Objective: To assess the longitudinal association between respiratory muscle strength and cough capacity in persons with recent spinal cord injury. Design: Longitudinal analyses. Subjects: Forty persons with recent spinal cord injury and impaired pulmonary function. Methods: Measurements were performed 4 weeks after the start of rehabilitation, 9 and 17 weeks after the first measurement, and one year after discharge from inpatient rehabilitation. Peak cough flow was measured with a spirometer. Maximum inspiratory and expiratory pressures (MIP and MEP), expressed in cmH<inf>2</inf>O, were measured at the mouth. Results: Both MIP and MEP were significantly positively associated with peak cough flow. After correction for confounders and time 10 cmH<inf>2</inf>O higher MIP was associated with a 0.32 l/s higher peak cough flow, and a 10 cmH<inf>2</inf>O higher MEP was associated with a 0.15 l/s higher peak cough flow. The association between MIP and peak cough flow was mainly based on within-subject variance. The association between MIP and peak cough flow was stronger than between MEP and peak cough flow. Conclusion: Improvement in respiratory muscle strength is associated with improvement in cough capacity in persons with recent spinal cord injury who have impaired pulmonary function.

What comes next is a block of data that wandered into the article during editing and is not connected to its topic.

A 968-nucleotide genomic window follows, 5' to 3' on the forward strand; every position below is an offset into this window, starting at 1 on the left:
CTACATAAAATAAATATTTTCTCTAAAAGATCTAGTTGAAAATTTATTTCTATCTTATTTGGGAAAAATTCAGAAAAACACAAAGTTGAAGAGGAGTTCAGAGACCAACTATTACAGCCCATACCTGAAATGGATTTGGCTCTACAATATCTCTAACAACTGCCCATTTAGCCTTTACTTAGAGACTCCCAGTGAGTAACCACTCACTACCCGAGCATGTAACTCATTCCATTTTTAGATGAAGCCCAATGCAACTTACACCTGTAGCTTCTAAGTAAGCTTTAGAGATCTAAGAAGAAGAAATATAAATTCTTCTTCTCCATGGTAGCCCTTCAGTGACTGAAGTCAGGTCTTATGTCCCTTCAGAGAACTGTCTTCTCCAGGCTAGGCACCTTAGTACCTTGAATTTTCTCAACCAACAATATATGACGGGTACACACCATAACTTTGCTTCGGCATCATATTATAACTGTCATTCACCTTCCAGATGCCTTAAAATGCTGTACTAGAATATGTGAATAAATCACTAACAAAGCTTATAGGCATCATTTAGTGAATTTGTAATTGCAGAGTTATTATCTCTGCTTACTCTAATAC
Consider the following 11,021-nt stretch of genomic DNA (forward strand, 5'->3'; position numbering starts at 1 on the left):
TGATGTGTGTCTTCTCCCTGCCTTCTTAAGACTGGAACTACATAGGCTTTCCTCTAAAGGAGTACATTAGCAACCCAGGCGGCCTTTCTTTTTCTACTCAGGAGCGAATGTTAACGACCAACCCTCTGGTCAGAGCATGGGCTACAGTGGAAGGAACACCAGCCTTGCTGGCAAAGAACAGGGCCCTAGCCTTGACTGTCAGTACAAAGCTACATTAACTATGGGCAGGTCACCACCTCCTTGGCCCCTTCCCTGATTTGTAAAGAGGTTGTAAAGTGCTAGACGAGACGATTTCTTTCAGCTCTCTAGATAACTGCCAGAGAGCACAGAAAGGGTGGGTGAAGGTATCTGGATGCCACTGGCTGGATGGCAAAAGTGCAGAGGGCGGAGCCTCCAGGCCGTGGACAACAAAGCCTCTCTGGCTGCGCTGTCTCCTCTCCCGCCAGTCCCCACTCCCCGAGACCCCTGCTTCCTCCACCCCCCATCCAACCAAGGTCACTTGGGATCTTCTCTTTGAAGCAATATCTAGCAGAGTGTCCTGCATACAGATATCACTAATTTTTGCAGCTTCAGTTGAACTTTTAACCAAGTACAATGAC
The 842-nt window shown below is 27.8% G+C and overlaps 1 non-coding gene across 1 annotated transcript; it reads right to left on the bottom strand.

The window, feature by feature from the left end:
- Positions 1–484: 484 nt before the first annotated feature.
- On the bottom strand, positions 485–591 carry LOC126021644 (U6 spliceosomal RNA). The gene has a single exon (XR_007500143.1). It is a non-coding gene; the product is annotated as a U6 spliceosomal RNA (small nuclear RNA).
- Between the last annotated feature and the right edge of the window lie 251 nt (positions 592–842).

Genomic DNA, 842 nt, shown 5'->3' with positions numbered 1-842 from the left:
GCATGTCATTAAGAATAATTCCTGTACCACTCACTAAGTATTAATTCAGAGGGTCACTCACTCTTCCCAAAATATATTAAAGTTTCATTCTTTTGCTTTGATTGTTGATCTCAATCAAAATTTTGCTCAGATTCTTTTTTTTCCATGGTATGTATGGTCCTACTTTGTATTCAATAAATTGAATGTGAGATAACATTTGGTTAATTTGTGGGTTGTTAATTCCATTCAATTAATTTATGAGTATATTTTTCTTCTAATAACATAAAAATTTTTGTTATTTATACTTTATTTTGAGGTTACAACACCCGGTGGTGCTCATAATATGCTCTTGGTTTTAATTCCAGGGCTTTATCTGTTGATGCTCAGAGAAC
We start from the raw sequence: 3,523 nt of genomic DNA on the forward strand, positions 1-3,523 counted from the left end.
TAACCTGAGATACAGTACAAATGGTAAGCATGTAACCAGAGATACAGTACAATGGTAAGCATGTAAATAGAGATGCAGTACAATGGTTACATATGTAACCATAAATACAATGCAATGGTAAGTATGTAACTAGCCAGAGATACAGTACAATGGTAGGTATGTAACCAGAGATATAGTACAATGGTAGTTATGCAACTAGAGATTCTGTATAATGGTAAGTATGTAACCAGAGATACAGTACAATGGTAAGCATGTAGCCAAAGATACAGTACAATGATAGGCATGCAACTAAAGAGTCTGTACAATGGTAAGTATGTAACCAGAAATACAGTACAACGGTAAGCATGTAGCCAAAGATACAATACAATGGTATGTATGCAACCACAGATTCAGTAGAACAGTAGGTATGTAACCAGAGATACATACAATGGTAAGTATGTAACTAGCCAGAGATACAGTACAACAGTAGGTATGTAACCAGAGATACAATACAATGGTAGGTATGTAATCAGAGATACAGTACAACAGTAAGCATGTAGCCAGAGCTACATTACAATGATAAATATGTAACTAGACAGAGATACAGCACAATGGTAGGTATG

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doi.org/10.2340/16501977-1986, hdl.handle.net/1765/84969
Journal of Rehabilitation Medicine
Department of Rehabilitation Medicine

Postma, K, Vlemmix, L.Y, Haisma, J.A, de Groot, S, Sluis, T.A.R, Stam, H.J, & Bussmann, J.B.J. (2015). Longitudinal association between respiratory muscle strength and cough capacity in persons with spinal cord injury: An explorative analysis of data from a randomized controlled trial. Journal of Rehabilitation Medicine, 47(8), 722–726. doi:10.2340/16501977-1986